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In the 1970s and early ’80s, microprocessors were making their way into home appliances and computing and computers were on the cusp of being mainstream. While much of the world simply said, “Wow!,” engineers David A. Patterson, John L. Hennessy, Stephen B. Furber, and Sophie M. Wilson asked, “What if…?”
The 2022 Charles Stark Draper Prize for Engineering celebrated the accomplishments of these four engineers for their “contributions to the invention, development, and implementation of reduced instruction set computing (RISC) chips.” Today, about 99% of all new computer chips use the RISC architecture.
“It is an honor for the NAE to recognize these outstanding individuals, whose contributions and accomplishments in engineering have made a lasting, positive impact on our world,” said NAE President John L. Anderson. “Their pioneering achievements reflect the epitome of engineering and have earned them much-deserved recognition as the 2022 Draper Prize recipients. Like Doc Draper, for whom this award is named, they pushed the boundaries of our technological future.”
Presenting the Draper Prize with Anderson was Tara Clark, acting president and CEO, and vice president of Operations and Commercial Programs, at the Charles Stark Draper Laboratory.
“On behalf of the Laboratory, I warmly congratulate the recipients for their contributions to the invention, development, and implementation of RISC chips,” Clark said. “The advancements to all humanity enabled by their contributions are impossible to quantify.”
What If? The Answer: RISC Chips
Speaking on behalf of the honorees, Patterson presented highlights of their decades-long research and development process.
“We were convinced that microprocessors would become the foundation of all computing,” said Patterson. “The question was, what was the best vocabulary or instruction set for these rapidly improving microprocessors?”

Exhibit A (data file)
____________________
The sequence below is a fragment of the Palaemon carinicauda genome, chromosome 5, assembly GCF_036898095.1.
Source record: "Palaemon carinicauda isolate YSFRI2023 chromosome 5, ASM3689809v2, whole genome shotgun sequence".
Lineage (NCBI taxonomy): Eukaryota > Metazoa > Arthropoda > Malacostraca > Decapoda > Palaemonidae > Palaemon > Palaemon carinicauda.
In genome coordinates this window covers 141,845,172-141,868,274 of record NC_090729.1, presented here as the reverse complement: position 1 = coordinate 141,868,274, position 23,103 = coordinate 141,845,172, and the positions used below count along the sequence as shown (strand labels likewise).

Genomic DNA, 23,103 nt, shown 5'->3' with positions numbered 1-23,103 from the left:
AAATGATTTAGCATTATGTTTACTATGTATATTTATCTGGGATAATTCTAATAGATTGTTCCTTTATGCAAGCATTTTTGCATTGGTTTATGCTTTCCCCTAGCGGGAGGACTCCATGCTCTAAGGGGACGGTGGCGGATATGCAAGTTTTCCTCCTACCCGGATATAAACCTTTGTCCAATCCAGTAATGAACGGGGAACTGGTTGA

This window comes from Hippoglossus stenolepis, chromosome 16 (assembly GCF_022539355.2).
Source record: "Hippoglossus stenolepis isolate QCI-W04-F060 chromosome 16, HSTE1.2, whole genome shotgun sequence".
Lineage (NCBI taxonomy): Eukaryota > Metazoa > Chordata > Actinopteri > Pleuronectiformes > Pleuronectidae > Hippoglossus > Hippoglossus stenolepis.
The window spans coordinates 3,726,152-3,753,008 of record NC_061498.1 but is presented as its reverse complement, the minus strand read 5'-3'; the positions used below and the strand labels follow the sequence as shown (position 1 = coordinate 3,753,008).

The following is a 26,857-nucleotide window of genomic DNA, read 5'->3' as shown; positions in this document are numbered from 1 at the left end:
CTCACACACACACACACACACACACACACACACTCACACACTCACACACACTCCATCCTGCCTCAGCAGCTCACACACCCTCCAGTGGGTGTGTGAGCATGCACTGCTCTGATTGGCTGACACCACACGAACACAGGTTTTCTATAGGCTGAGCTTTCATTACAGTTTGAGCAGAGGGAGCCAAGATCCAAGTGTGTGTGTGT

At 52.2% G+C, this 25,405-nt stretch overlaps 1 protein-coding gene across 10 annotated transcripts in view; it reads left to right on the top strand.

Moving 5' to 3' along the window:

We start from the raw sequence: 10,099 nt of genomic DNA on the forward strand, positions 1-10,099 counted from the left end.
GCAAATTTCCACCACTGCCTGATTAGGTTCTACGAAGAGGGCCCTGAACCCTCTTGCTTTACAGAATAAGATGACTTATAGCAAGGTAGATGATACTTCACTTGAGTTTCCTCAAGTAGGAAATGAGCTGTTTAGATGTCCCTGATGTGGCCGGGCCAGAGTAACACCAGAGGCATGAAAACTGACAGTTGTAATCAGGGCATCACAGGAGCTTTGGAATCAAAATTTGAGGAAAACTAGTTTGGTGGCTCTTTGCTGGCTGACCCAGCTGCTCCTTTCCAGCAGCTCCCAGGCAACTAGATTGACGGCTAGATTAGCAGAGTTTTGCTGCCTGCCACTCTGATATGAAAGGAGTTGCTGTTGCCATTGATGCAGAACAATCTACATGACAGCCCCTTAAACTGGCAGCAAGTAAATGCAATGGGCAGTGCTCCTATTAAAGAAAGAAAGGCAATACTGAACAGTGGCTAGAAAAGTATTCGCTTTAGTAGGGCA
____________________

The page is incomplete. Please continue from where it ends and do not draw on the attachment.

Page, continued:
That question led to the development of the reduced instruction set computer, a microprocessor designed to simplify the individual instructions to the computer. RISC chips perform at faster speeds, with fewer processing cycles, lower energy requirements, and reduced heat output.
Both Patterson, from Stanford University, and Hennessy, from the University of California, Berkeley, championed RISC as more efficient than competing computer vocabularies, such as complex instruction set computers (CISC). In addition, Patterson explained, “the simplicity of RISC meant it was more efficient in use of silicon and power.”
“This [RISC] efficiency advantage would prove to be an unbeatable edge as computers moved off desktops and into people’s hands and from devices plugged into the wall to battery powered,” Patterson noted.
Inspired by the work of Hennessy and Patterson, Furber and Wilson built a new microprocessor for the Acorn personal computer and created an instruction set called the Acorn RISC Machine, or ARM. When the ARM1 debuted in 1985 as the first commercial RISC processor, it was faster than any microprocessor on the market. Apple and Nokia took an interest and incorporated the ARM in their early cellphones as that market took off.
“Computer architecture is a team sport,” Patterson said. “The Draper Prize is recognition for our former students and wonderful colleagues and collaborators at Acorn, ARM, Berkeley, and Stanford.”
“We also thank our families and especially our spouses for 50 years of support over our long careers. We certainly couldn’t have helped make these contributions without them standing by our sides,” Patterson concluded.
The Draper Prize
The Charles Stark Draper Prize for Engineering is one of the world’s preeminent awards for achievement in any engineering discipline. It honors an engineer or engineers whose accomplishments have significantly impacted society by improving the quality of life, providing the ability to live freely and comfortably, and/or permitting access to information. Awarded biennially, the prize confers a $500,000 cash award. NAE members and nonmembers worldwide are eligible. Among this year’s recipients, Hennessy and Patterson are NAE members.
Special thanks go to Doc Draper for his legacy and to the Draper Corporation for endowing this prize.
Click on the photos below to read the full photo caption. Photos courtesy of rlstevensphotography for the National Academy of Engineering.